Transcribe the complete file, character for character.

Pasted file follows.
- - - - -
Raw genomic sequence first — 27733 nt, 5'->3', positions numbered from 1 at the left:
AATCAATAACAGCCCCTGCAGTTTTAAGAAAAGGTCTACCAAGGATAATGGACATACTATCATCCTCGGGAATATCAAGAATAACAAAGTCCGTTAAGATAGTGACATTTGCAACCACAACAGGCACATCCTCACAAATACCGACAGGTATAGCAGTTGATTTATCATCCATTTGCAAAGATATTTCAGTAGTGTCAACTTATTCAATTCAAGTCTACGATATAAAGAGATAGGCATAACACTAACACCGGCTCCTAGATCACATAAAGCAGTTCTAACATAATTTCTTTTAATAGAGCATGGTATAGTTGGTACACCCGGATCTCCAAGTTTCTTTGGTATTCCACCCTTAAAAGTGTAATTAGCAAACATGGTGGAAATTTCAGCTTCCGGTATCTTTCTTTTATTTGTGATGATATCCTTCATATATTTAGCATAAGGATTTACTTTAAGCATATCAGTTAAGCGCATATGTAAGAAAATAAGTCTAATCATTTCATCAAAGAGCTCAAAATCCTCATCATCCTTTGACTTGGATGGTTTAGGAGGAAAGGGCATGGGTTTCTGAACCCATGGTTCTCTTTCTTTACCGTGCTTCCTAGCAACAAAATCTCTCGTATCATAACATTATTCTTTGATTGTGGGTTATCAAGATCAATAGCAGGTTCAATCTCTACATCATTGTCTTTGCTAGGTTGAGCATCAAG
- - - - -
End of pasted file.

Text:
Raw genomic sequence first — 27733 nt, 5'->3', positions numbered from 1 at the left:
AATCAATAACAGCCCCTGCAGTTTTAAGAAAAGGTCTACCAAGGATAATGGACATACTATCATCCTCGGGAATATCAAGAATAACAAAGTCCGTTAAGATAGTGACATTTGCAACCACAACAGGCACATCCTCACAAATACCGACAGGTATAGCAGTTGATTTATCATCCATTTGCAAAGATATTTCAGTAGTGTCAACTTATTCAATTCAAGTCTACGATATAAAGAGATAGGCATAACACTAACACCGGCTCCTAGATCACATAAAGCAGTTCTAACATAATTTCTTTTAATAGAGCATGGTATAGTTGGTACACCCGGATCTCCAAGTTTCTTTGGTATTCCACCCTTAAAAGTGTAATTAGCAAACATGGTGGAAATTTCAGCTTCCGGTATCTTTCTTTTATTTGTGATGATATCCTTCATATATTTAGCATAAGGATTTACTTTAAGCATATCAGTTAAGCGCATATGTAAGAAAATAAGTCTAATCATTTCATCAAAGAGCTCAAAATCCTCATCATCCTTTGACTTGGATGGTTTAGGAGGAAAGGGCATGGGTTTCTGAACCCATGGTTCTCTTTCTTTACCGTGCTTCCTAGCAACAAAATCTCTCGTATCATAACATTATTCTTTGATTGTGGGTTATCAAGATCAATAGCAGGTTCAATCTCTACATCATTGTCTTTGCTAGGTTGAGCATCAAG